Wednesday, 10 October 2012

Lifting the Lid on Binge Eating



Whilst most people will admit they have done this at least once, the effects of binge eating can last much longer. Here is an insight it to what classifies it as binge eating, what to look for, why it occurs, what affects it has and what you can do about it.

What is it?

Binge eating is defined as “uncontrolled ingestion of large quantities of food in a discrete interval, often with a sense of lack of control over the activity” according to the medical dictionary.  It is not to be confused with over eating. Over eating is simply knowing your body has had to much food & continuing to eat, this may take place in public, private and happen at any particular point of the day & is often unplanned.  Binge eating is classified a disorder when it happens twice a week for six months (I personally believe that 1 month is long enough to classify it). The 2 biggest points to take from these definitions is lack of control, and ingestion of a large amount of food in a short space of time. The biggest misconception is that it is always junk food that is ingested. This is not always to the case. It is also different as once the event is over, it becomes very traumatic for the person, as the binging has taken place in private and triggered by a specific situation/occurrence.  Binge eaters often do not feel the physical hunger pains, rather an emotional cue, and you will find most of them will avoid eating in public fairly often prior or post a binging event (which can often be planned hours or days in advance)

What to look for in yourself?

  •  Surprised at how much food you can eat in one go & then feeling guilty and depriving yourself from food or purging 
  •  Constantly starting a diet tomorrow  
  •  Guilt after eating in general  
  •  Inability to stop eating   
  •  Rapidly eating a large amounts of food in a small period of time   
  •  Severe remorse, guilt and depression after binging

What to look for in others?

  • Lack of eating in public 
  • Saying they have eaten earlier (before going out)  
  • Constantly starting a diet tomorrow & desperate to lose weight  
  • Joking about ‘naughty’ foods they’ve eaten & awkwardly laughing them off   
  • Finding stockpiled food hidden in the house


Why do I binge eat?

This is different for each person, depending on what has triggered them to start in the first place. Here are some common reasons:

  • Feeling down, depressed, isolated and alone   
  •  A particular stressful event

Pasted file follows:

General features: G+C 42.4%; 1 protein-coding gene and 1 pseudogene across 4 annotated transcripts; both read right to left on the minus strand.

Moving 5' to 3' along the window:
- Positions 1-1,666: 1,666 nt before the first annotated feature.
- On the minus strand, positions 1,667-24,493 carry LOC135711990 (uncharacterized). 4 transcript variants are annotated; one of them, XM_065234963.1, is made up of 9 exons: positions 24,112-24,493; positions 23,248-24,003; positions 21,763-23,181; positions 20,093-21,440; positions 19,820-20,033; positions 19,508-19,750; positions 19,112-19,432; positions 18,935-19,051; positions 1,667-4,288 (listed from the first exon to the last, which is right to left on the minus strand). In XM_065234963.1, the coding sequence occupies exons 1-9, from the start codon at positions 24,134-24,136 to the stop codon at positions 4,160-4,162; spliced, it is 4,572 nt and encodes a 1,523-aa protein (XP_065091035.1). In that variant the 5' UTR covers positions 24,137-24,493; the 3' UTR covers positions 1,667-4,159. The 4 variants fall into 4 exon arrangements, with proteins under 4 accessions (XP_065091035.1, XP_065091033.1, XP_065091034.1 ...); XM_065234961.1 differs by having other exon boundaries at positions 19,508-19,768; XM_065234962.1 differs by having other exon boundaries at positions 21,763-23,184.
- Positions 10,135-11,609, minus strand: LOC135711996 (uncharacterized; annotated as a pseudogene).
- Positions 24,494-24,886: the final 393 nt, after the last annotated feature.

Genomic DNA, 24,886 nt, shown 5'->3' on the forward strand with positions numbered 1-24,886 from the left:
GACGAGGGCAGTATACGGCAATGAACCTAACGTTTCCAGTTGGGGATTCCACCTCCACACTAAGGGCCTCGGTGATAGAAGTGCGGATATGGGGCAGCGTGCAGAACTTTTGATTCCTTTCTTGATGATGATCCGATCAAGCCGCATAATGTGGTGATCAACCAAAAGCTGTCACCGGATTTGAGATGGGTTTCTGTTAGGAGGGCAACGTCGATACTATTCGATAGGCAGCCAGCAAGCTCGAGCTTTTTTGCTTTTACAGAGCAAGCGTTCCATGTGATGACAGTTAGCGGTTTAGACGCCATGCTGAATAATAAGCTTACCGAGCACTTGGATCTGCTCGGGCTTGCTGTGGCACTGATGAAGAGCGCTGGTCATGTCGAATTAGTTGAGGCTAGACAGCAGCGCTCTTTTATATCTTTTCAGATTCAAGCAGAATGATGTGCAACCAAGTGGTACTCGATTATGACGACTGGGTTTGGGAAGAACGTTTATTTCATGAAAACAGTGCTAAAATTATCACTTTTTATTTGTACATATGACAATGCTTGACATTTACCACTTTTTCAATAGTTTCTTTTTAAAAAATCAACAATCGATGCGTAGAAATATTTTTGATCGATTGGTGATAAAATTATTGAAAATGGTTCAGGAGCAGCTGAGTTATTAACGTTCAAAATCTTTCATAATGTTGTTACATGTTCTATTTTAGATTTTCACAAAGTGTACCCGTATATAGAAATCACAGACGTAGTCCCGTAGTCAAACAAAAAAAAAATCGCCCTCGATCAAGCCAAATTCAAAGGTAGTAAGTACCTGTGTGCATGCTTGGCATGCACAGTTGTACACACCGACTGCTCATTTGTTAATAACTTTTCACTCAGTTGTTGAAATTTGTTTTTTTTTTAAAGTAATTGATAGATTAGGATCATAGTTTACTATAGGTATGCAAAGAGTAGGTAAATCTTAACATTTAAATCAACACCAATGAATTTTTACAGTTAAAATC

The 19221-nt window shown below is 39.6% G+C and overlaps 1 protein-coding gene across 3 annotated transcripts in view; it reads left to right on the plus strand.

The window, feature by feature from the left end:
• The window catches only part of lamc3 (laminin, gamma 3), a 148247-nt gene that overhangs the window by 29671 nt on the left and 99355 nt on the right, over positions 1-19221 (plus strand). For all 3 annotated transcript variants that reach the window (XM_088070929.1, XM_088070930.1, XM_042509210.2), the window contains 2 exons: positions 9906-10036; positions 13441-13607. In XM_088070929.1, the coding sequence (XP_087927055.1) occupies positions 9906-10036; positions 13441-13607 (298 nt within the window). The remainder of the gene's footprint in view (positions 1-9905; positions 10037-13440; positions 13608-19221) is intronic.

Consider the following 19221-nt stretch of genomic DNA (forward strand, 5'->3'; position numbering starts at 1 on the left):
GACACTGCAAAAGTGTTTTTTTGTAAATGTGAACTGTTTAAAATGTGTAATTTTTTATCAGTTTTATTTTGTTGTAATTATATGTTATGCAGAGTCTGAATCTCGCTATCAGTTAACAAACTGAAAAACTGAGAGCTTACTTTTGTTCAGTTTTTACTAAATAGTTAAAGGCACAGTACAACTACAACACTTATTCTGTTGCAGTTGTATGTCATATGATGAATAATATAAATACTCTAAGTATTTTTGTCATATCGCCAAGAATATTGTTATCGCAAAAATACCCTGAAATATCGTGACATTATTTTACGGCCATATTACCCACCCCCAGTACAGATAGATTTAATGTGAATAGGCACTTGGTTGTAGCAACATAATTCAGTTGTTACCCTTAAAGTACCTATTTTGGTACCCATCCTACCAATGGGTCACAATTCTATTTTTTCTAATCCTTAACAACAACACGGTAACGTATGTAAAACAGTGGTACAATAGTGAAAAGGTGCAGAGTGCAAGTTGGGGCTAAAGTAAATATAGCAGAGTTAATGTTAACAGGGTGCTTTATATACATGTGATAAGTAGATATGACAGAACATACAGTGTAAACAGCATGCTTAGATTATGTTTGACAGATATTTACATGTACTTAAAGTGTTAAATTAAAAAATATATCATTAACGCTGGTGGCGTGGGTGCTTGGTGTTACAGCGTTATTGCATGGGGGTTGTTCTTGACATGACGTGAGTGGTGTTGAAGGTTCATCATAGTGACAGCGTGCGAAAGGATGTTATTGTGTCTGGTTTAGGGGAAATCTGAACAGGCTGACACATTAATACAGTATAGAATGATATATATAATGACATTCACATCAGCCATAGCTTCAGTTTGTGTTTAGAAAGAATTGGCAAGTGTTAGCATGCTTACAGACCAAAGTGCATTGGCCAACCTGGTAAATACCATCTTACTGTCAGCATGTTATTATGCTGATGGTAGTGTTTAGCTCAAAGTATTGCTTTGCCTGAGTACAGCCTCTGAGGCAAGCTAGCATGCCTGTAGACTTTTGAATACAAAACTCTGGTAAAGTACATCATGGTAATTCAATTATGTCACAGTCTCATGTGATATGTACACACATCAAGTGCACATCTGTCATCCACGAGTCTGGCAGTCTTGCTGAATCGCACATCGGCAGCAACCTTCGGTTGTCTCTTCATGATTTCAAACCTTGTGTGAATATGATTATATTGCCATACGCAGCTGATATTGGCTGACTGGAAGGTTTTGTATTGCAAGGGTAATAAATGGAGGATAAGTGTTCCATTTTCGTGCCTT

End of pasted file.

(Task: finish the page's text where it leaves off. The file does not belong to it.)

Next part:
•  Poor self-image and self esteem 
  •  Competitive Sport 
  • Family history of eating disorders or poor food management growing up 
  • Obsessive dieting


What affect is binge eating having on my body and my health?

Can be as minor as:
  •  Increase stress 
  •  Poor sleep 
  •   Digestive upsets 
  •   Headaches
To more serious health issues:
  •  Depression 
  •  Menstruation and Reproductive issues 
  •  Gallbladder disease 
  •   High blood pressure and cholesterol 
  •  Type 2 diabetes 
  •  Metabolic syndrome
And much more.


What can I do?
  • Seek health professionals advice: source out a nutritionist, PT and or psychologist to help you create safe new habits and a better relationship with food and weight loss 
  •   Eat 5-6 small meals per day: Star with breakfast and eat every 3-4 hours, this will allow you to regulate metabolism, teach your body to have hunger signals and prevent you from over eating (by not skipping meals). Dieting & restricting your intake will only lead to more binging episodes. 
  •   Exercise: Is good for just about everything! It will get you to your weight loss goal, allow you to relax your mind, reduce stress, and overall make you feel great 
  •    Keep temptation away: out of mind out of sight.  Don’t buy junk food or keep it readily accessible. Only eat at the kitchen table and no other room in the house, this way you will associate food with eating it around other people & not in private. 
  •  Find new triggers: If you find you binge eat out of emotion, find a new trigger for when you’re feeling down instead of food as a reward.  For example, instead of binging because you’ve had a bad day go do an exercise class (i.e. Pilates or boxing), go shopping, see a movie with a friend etc.

Do you struggle with binge eating? Contact me at naednutrition@gmail.com to find out ways on how you can beat it!